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ATTERSEE IS IN a region called the Salzkammergut, which is about two and a half hours from Vienna, Austria. There are several lakes in the area, but this is the biggest. It’s long, not too wide, very deep (people even go diving there), and nestled in a beautiful spot. It has this turquoise color, which is why some people call it the Caribbean of Austria. It’s really known for the quality of water; it’s drinking quality. You’re not allowed to have a boat with an engine because they don’t want the lake to get polluted.

So there’s all the lake activity, but you can also go hiking. There are traditional Austrian gardens right on the water, then forest, and the mountains behind. A classic forest — think of “Hansel and Gretel.” There’s no advertising, no billboards. It’s very visually clean in that sense. There aren’t tons of hotels. It’s more for Austrians, mostly returning visitors.

A friend of mine inherited a house that’s now a pension called Hanslmann. It’s been in the family for 250 years, and probably 60% of her guests are repeat visitors who come every year. She has a daughter and son, and the guests bring their kids, so the kids kind of grow up together. It’s part of the summer tradition. My family and I spend at least five days there. You just feel at home. It’s the nature, the food — lots of amazing farmers from the region provide super fresh produce. The breakfast is incredible. In Austria you have the best bread in the world, if you ask me: There’s a huge variety, from really dark whole wheat bread to the rolls — kaiser rolls, semmel. I like sunflower seed bread the best. You have the jam, you have the cheese, the fresh eggs — but there are a lot of Middle Eastern influences too, like feta and eggplant. Once a week for dinner, they have what we call Steckerlfisch, a local fish grilled on a stick over fire.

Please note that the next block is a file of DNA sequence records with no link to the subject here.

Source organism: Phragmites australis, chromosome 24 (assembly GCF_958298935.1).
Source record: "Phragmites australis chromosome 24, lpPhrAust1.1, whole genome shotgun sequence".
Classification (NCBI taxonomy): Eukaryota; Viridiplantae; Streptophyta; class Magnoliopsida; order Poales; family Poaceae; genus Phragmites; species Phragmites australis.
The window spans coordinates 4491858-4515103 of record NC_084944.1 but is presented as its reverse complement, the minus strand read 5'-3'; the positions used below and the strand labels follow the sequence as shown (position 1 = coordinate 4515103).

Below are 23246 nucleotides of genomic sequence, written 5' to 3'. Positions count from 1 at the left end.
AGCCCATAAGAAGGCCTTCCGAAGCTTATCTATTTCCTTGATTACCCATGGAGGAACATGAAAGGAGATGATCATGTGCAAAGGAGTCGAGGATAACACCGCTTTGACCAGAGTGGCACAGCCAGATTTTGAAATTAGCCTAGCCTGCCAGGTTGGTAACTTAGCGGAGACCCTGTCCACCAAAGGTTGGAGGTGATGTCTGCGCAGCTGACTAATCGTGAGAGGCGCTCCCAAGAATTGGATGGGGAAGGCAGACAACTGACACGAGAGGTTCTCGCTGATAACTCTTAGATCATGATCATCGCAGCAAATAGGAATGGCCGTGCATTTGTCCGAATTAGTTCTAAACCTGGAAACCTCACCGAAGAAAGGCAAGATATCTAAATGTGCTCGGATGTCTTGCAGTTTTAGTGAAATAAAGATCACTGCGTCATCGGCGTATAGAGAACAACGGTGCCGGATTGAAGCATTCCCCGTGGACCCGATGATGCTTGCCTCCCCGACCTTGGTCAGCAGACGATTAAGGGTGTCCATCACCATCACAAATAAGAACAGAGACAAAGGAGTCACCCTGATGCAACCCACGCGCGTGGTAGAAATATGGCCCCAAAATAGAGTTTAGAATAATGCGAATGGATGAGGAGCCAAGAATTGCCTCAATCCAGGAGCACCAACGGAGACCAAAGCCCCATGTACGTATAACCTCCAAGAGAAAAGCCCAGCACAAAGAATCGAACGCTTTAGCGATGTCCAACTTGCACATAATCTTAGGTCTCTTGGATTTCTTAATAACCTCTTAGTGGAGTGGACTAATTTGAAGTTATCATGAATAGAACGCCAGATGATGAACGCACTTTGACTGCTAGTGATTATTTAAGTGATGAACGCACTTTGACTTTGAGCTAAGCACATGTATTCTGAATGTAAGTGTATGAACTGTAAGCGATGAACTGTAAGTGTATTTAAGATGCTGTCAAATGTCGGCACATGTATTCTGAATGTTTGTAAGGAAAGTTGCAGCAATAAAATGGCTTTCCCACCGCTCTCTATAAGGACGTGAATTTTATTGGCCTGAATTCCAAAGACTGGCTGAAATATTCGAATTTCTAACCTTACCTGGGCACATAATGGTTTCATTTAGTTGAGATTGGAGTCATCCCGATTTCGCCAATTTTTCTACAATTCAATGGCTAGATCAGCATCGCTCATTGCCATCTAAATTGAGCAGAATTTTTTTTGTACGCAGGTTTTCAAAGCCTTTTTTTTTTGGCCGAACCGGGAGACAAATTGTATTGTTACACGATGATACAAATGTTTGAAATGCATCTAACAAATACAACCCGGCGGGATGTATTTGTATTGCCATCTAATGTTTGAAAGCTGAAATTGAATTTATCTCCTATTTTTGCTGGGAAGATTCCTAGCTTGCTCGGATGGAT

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Attersee is very unpretentious and very low-key. But the last time I was there, there were famous Austrian artists and actors. Vivienne Westwood used to go there. Gustav Klimt went every summer — most of his landscape paintings were made there. Gustav Mahler, the composer, had a little cabin that’s still there where he would work. It’s beautiful. It’s a room right at the lake with a piano. Many artists still go there. It’s very inspiring. You feel like you can really get away from things.


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Natasha Stanglmayr Photographer

Natasha Stanglmayr is a New York–based photographer. Her work has a documentary approach to travel and portraiture, with natural light as her driving force. She was born in Beirut, raised in Vienna, and spent her summers in Honduras with family. Her global upbringing and extensive travels have made her comfortable in a wide variety of cultures and locations. She brings an unfiltered, authentic, and unscripted point of view to her audience.


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